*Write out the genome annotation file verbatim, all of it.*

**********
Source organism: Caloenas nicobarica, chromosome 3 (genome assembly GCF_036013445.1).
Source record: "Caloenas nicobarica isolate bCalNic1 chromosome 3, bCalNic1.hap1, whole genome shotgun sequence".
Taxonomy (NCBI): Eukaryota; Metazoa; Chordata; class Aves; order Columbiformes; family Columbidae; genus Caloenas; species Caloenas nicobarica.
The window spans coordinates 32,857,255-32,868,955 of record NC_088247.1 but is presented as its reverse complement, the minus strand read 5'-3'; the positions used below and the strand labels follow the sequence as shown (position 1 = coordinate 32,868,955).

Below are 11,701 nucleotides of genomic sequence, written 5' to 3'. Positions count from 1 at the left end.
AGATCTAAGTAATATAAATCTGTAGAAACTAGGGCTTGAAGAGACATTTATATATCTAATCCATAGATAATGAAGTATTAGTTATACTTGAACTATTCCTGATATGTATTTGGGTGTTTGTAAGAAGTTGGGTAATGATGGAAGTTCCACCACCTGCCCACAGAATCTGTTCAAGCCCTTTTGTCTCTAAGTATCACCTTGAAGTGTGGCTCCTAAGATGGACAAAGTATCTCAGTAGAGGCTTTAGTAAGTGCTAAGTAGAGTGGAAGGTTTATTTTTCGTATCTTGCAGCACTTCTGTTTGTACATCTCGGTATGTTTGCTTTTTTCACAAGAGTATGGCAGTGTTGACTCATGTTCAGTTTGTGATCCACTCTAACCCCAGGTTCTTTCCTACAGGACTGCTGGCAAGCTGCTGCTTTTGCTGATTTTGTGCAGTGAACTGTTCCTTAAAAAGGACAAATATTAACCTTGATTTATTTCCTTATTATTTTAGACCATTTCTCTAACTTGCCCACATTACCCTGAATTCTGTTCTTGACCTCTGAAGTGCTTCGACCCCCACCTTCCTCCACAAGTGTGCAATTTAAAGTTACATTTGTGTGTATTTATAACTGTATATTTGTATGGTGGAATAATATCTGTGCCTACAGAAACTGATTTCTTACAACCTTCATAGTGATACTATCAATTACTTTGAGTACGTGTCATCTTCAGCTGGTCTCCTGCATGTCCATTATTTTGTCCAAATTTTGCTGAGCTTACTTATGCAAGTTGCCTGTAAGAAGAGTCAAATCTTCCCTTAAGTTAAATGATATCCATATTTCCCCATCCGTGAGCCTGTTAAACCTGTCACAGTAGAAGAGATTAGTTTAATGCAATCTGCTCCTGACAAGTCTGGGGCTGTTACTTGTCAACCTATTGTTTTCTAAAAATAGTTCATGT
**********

Source organism: Caloenas nicobarica, chromosome 3 (genome assembly GCF_036013445.1).
Source record: "Caloenas nicobarica isolate bCalNic1 chromosome 3, bCalNic1.hap1, whole genome shotgun sequence".
Taxonomy (NCBI): Eukaryota; Metazoa; Chordata; class Aves; order Columbiformes; family Columbidae; genus Caloenas; species Caloenas nicobarica.
The window spans coordinates 32,857,255-32,868,955 of record NC_088247.1 but is presented as its reverse complement, the minus strand read 5'-3'; the positions used below and the strand labels follow the sequence as shown (position 1 = coordinate 32,868,955).

Below are 11,701 nucleotides of genomic sequence, written 5' to 3'. Positions count from 1 at the left end.
AGATCTAAGTAATATAAATCTGTAGAAACTAGGGCTTGAAGAGACATTTATATATCTAATCCATAGATAATGAAGTATTAGTTATACTTGAACTATTCCTGATATGTATTTGGGTGTTTGTAAGAAGTTGGGTAATGATGGAAGTTCCACCACCTGCCCACAGAATCTGTTCAAGCCCTTTTGTCTCTAAGTATCACCTTGAAGTGTGGCTCCTAAGATGGACAAAGTATCTCAGTAGAGGCTTTAGTAAGTGCTAAGTAGAGTGGAAGGTTTATTTTTCGTATCTTGCAGCACTTCTGTTTGTACATCTCGGTATGTTTGCTTTTTTCACAAGAGTATGGCAGTGTTGACTCATGTTCAGTTTGTGATCCACTCTAACCCCAGGTTCTTTCCTACAGGACTGCTGGCAAGCTGCTGCTTTTGCTGATTTTGTGCAGTGAACTGTTCCTTAAAAAGGACAAATATTAACCTTGATTTATTTCCTTATTATTTTAGACCATTTCTCTAACTTGCCCACATTACCCTGAATTCTGTTCTTGACCTCTGAAGTGCTTCGACCCCCACCTTCCTCCACAAGTGTGCAATTTAAAGTTACATTTGTGTGTATTTATAACTGTATATTTGTATGGTGGAATAATATCTGTGCCTACAGAAACTGATTTCTTACAACCTTCATAGTGATACTATCAATTACTTTGAGTACGTGTCATCTTCAGCTGGTCTCCTGCATGTCCATTATTTTGTCCAAATTTTGCTGAGCTTACTTATGCAAGTTGCCTGTAAGAAGAGTCAAATCTTCCCTTAAGTTAAATGATATCCATATTTCCCCATCCGTGAGCCTGTTAAACCTGTCACAGTAGAAGAGATTAGTTTAATGCAATCTGCTCCTGACAAGTCTGGGGCTGTTACTTGTCAACCTATTGTTTTCTAAAAATAGTTCATGT